“we buy time with your refuse. it’s your time, your health”.
    you see the sloganism there. beyond texting and vocab redux.

  2. Recycling is picked up on trash day by the company contracted to haul trash. Two separate binds are provided, one for newspaper and paper, the other plastic and glass. We’re in Volusia County, Fl. Makes it easy for us as homeowners.

  3. Sounds like a cool event. Nice job on gathering the recycling!

  4. @ Jody–thanks. It was a fun event. The music…..wasn’t the music of New Orleans. But, the ctiy did a great job. Super festive.

    @Claudia—what a progressive city you live in! We could take some lessons from you guys!

    @Nadnine—you’re right. I shouldn’t expect something that’s taken generations in the making to change. It may take a generation or two to change back. I like the idea of the free food. I told the chair of the Earthkeepers about it. She said she loved creative ideas and that we’d discuss it at tomorrow’s meeting! The girl scouts idea–genius. I’ll take it up with the board tomorrow.

    • i may be too late for the next meeting, but do please mention the great potential in harvesting the conscience of tomorrow = kids are full of ideas and have an innate sense of purpose not yet dulled by commerce.
      here are a few seeds for your fertile mind.

      1/ schools can supply names of organizations that foster volunteers..
      2/ a tiny badge to pin on shirts can identify them as “keepers of this earth”
      3/ pictures of kids from foreign towns doing the same can promote the plan..
      4/ specific neighborhood clean-ups can train them..
      5/ write copy or record radio to attract news items like a beneficial magnet.
      6/ chamber of commerce can use you to promote their events in a better light.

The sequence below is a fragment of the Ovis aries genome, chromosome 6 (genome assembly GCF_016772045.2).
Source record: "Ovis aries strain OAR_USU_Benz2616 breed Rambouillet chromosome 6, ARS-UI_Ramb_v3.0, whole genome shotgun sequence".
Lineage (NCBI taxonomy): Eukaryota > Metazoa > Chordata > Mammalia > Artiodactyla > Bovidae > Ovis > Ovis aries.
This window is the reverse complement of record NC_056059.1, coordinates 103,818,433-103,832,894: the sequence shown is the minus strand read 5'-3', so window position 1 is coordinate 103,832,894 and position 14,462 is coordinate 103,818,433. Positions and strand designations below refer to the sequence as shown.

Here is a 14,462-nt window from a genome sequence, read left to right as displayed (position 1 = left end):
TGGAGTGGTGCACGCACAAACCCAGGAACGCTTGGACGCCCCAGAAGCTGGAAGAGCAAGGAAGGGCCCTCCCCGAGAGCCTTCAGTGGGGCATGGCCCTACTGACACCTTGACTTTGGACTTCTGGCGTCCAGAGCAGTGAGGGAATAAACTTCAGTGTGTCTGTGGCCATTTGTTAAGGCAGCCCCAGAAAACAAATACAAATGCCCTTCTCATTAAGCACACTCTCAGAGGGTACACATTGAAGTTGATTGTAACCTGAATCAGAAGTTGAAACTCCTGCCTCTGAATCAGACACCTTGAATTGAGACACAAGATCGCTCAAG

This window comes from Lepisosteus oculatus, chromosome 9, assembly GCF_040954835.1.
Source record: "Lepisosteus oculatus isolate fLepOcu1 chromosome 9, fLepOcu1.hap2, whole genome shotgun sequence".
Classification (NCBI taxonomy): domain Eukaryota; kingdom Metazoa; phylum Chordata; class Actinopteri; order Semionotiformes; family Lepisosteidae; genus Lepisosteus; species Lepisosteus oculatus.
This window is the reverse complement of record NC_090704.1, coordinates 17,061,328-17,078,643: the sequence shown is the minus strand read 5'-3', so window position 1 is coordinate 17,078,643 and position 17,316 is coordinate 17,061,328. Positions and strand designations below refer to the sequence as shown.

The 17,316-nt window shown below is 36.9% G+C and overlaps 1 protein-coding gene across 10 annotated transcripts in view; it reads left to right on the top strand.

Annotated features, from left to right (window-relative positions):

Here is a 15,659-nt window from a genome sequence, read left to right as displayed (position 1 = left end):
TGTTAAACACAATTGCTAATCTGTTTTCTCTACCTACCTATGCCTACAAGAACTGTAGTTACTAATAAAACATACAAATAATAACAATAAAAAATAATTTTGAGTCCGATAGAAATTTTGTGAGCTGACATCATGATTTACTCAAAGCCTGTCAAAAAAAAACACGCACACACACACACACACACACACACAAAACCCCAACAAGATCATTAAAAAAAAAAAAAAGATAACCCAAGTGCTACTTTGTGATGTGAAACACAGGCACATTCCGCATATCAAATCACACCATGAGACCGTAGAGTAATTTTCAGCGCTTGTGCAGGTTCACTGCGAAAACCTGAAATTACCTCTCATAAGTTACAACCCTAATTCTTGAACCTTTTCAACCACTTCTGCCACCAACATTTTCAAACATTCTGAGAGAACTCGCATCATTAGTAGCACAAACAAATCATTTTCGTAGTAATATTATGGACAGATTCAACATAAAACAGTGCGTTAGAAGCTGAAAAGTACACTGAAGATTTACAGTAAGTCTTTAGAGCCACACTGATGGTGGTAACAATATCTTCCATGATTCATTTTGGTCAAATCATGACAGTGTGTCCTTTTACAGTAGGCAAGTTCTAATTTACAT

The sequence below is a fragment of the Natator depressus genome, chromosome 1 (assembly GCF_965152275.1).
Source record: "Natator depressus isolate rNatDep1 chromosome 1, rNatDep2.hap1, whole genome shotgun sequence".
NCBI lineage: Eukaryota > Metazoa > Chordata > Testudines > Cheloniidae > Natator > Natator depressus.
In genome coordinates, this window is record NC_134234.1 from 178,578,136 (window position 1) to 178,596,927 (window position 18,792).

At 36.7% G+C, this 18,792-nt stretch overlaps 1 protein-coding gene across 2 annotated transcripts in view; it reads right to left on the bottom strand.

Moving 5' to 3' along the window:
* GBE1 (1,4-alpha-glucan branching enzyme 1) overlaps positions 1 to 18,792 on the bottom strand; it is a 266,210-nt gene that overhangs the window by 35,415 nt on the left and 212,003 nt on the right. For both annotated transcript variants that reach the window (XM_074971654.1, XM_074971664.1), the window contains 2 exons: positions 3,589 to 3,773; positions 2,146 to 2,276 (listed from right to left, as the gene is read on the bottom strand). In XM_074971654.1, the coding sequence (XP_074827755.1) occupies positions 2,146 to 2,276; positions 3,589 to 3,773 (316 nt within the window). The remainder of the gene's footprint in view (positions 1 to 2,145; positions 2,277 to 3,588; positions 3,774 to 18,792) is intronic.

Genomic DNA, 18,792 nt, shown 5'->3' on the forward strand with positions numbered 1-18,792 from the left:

7/ stores can be engaged in sales of the right products on special days for these.
      viva volunteers!

  5. Jennifer – what a beautiful town. It looks very inviting.
    When I did our little community picnic last year I found that “plastic tableware” was available made from recycled plastic and vegetarian material. That’s what I bought. I also had a separate garbage bag for recycled materials and took them home and washed them so that they could be included in my next recycling pickup.
    But I have to be honest. I saw that you just commented on my post, “The Two Seas.” I think that piece unfortunately pretty much says why so many people just don’t bother. It’s truly shameful. We are supposed to be stewards of this earth – not its despoilers.

  6. in San Francisco, for example there is not problem with metal cans or bottles because there is so many homeless people gathering it from the trash or streets for the money from recycling places. if you go by one there is HUGE line of homeless people every single day. Still there is papers and plastics left behind laying everywhere.

    Here in our apartment complex we have two huge containers: one for recycled trash and one for “the rest of it”. I always peek inside both when I go take the trash out and there is always bunch of trash in each of those contaires that shouldn’t be there (only in the container standing next to it). that is really ridiculous how ignorant people are.

  7. @ Juwannadoright—We SHANT give up. (I don’t think that’s a word, really.)
    Bless you for taking such care and concern with the community picnic. You’re such a gem!

    @ Mom Photographer—Ridiculous is the right word. But I can’t help but peek every time, even though I know it’s going to make my blood boil!

  8. Call it a work in progress, the more you and I do it, the easier it becomes to educate others. We just have to keep it up!

  9. That’s right Marcia. I’m not giving up! Thanks for pushing on too!

  10. The couple who moved out from upstairs never recycled – she said: “can’t be bothered!” Grrrrrr.